Clark is a formidable but amiable host. He was a highly respected art historian before making a late career in television. The immediate impression he gives is rather patrician — well-cut suits and tweed jackets, polished accent, bald pate accentuating a high brow above strangely narrowed eyes, just a pair of dark slots. But listen to that refined voice for just a few minutes and you realise you are in the company of a superb and benevolent intellect. His wit and perception surprised me time and again, lifting insight from this cathedral facade or teasing intention from the pose of that statue. This was a subtle and supple mind, one that reached into places I didn’t even know existed.
Clark’s pieces to camera are complemented by lengthy visual segments accompanied only by music. These may be too slow for some. At times Civilisation contrives to make Sagan’s thoughtful meander through the Cosmos look indecorously rushed. The camera pans slowly through the interior of a church, or drifts admiringly over the contours of a sculpture, or closes gradually on a detail from a painting as choirs sing or orchestras play. But the pace has been well measured for its purpose: appreciation.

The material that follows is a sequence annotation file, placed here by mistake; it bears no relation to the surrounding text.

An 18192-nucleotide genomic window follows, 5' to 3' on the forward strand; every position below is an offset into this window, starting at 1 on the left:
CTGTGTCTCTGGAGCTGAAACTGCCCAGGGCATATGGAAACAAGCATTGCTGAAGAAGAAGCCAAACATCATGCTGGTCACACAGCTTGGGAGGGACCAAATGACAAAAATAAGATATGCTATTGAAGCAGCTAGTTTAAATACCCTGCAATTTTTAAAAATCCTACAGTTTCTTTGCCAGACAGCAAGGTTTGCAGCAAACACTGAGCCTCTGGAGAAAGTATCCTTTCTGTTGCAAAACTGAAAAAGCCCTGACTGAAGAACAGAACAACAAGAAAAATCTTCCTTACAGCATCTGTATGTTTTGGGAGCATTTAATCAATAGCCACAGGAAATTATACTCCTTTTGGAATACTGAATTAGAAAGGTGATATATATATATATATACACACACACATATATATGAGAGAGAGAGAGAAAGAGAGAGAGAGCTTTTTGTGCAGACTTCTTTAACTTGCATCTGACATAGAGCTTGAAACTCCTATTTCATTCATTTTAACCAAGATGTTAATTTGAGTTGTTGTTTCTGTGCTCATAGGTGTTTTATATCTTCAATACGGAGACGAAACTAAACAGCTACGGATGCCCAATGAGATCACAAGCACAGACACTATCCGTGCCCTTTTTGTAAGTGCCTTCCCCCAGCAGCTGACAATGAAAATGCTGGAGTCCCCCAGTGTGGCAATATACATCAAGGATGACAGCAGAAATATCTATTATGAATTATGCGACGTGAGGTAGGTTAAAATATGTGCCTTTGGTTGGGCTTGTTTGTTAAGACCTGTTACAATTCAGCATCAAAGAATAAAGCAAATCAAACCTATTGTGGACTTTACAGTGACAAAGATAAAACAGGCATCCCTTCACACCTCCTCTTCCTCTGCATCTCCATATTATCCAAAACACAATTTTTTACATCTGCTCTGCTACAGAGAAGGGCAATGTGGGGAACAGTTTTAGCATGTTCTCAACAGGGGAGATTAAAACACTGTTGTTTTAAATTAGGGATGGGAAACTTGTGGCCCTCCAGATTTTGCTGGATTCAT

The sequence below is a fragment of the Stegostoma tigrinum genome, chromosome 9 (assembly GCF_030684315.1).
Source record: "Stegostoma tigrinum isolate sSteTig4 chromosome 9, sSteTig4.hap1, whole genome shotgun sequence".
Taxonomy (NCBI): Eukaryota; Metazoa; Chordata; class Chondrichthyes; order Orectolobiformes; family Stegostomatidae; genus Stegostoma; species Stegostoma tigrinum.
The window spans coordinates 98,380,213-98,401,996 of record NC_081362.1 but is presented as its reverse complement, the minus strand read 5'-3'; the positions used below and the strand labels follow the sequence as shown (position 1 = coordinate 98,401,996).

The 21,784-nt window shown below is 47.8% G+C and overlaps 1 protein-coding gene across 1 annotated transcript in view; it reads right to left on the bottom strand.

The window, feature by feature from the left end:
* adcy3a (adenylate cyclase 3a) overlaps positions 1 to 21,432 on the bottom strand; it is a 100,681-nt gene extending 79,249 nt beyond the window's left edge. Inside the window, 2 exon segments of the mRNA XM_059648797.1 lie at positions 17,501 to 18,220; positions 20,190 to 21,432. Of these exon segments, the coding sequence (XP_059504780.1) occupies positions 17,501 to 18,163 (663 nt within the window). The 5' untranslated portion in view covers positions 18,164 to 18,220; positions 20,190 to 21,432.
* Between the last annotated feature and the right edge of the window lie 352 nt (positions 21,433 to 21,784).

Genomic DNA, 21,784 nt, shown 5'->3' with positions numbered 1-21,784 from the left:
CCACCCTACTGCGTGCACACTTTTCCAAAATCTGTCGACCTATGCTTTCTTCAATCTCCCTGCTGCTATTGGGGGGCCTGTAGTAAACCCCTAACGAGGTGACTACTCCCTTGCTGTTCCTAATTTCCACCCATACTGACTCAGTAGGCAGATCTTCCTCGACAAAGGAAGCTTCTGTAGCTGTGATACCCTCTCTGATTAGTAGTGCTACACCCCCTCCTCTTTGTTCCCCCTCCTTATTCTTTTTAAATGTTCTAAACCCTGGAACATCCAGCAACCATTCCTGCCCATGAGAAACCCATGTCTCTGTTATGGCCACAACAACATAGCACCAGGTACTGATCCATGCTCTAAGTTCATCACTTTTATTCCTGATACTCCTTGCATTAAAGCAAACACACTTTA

Even so, the richness of the narrative is staggering. I found I had to watch each episode twice to absorb the better part of the detail. I was consoled to learn that the programs were originally broadcast twice a week, in part to justify the extreme expense of the production but also because Attenborough rightly perceived that people would be hungry to see it again.
This is a fabulous post. I’ve hated TV for years, but have found many series on the BBC here in London excellent, and some of them deeply moving. Here’s why, and how it got started.